Kieran Burgess says: “The value of the predicted grade this year, and the increasing realization from students and parents that this was based on the whole two-year programme of learning, will be positive. I intend to use the backwash effect of this to promote learning for learning’s sake, and to highlight why a grade focus is not the healthiest strategy”.

Indeed, many researchers and policymakers are openly discussing alternative forms of evaluation that take advantage of new technologies. Online assessment and remote proctoring have grown in popularity as a result of school closures. Remote proctoring ensures the integrity of an exam done in a remote location. The system monitors students through video, looking for behaviour that could indicate cheating.

A question of equity

Online teaching during the pandemic has also raised other issues, particularly: resourcing, keeping student engagement and, ‘time poverty’, (when teachers and learners need to be online at different times than in a structured school day). Time poverty can happen when schools have to operate across multiple time zones. Other times it occurs due to teachers or learners having other responsibilities such as family care that make it difficult to maintain a consistent schedule.

When considering the future of online learning models, the issue of, ‘equity’, is all important. Some learners lack access to laptops and technology, or lack motivation and help due to their home life. Certain geographical areas also lack the infrastructure to make online learning easy to do. “Schools will need to rethink their budgets and investments to increase access, address time poverty, and create assessments that take advantage of technologies that make it easier to assess over time and across many assignments”, says Quezzaire.

“We’ve already seen some schools and districts make valiant efforts to provide equipment and services to students. I suspect these efforts will continue”.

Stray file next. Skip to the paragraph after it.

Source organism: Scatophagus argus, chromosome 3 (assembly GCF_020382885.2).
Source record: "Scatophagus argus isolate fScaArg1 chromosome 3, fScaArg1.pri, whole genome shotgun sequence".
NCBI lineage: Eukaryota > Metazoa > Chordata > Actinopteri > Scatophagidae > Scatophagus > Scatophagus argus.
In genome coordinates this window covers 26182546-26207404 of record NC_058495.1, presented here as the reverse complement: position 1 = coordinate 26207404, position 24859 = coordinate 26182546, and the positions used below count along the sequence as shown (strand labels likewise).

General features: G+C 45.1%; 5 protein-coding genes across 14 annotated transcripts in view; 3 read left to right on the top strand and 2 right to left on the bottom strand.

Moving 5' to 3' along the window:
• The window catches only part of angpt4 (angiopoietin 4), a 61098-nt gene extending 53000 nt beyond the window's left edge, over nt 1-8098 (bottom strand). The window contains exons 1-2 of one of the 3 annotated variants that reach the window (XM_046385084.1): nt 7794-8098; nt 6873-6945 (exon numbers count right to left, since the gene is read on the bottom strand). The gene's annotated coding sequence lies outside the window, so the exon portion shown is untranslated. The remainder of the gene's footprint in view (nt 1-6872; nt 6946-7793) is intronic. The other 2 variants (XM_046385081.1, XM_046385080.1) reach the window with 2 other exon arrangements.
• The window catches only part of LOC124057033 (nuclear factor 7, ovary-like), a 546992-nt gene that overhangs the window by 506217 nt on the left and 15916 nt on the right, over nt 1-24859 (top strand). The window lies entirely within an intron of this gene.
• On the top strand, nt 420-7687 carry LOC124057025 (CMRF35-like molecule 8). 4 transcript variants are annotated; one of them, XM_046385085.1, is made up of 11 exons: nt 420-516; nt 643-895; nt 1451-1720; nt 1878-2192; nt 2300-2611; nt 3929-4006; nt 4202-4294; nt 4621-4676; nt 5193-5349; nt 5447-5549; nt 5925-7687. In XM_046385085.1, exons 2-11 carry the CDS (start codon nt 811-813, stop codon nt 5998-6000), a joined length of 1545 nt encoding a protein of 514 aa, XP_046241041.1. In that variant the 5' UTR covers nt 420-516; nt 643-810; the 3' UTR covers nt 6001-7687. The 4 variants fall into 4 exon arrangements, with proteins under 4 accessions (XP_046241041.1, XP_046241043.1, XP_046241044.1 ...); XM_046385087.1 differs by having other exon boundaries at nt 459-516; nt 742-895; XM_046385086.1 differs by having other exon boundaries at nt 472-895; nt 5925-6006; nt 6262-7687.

Many different kinds of education schemes are also being considered to take advantage of non-digital resources: outdoor teaching and education, project-based learning that in parts can be conducted independently and at home, or collaborative homeschooling so that learners can share resources. “We are at the beginning of rethinking how ‘school’ will look, and in the coming months more opportunities to address equity will emerge,” says Quezzaire.

Support for inclusive education and social-emotional learning are two areas which need focus. “Some schools were not permitted to conduct online learning due to concerns about inclusivity, which means definitions of inclusivity and access must be addressed. As students return from trauma, illness or isolation, social-emotional learning will also become important”.

Schools will have to create new opportunities for face-to-face interaction for social-emotional learning and support staff will take on a bigger role in a blended learning environment facing these changes. “Librarians, counsellors and technology specialists are more important than ever and have a great deal to contribute to a new norm”, she says.

“We’ve already seen some schools and districts make valiant efforts to provide equipment and services to students. I suspect these efforts will continue”.

Schools and the IB

Quezzaire says the IB now has a much better idea of the range of resources available to schools. “We’ve been privileged to see how creatively schools have responded to the sudden move to remote learning. We are also more aware of the challenges to our schools as they embrace new technologies and ways of learning. I hope this will translate into a vision for schools that meets them where they are and where they want to go”.

If you enjoyed this story, consider reading: Taking school online: lessons from research and practice  and Schools respond to COVID-19 outbreak by going virtual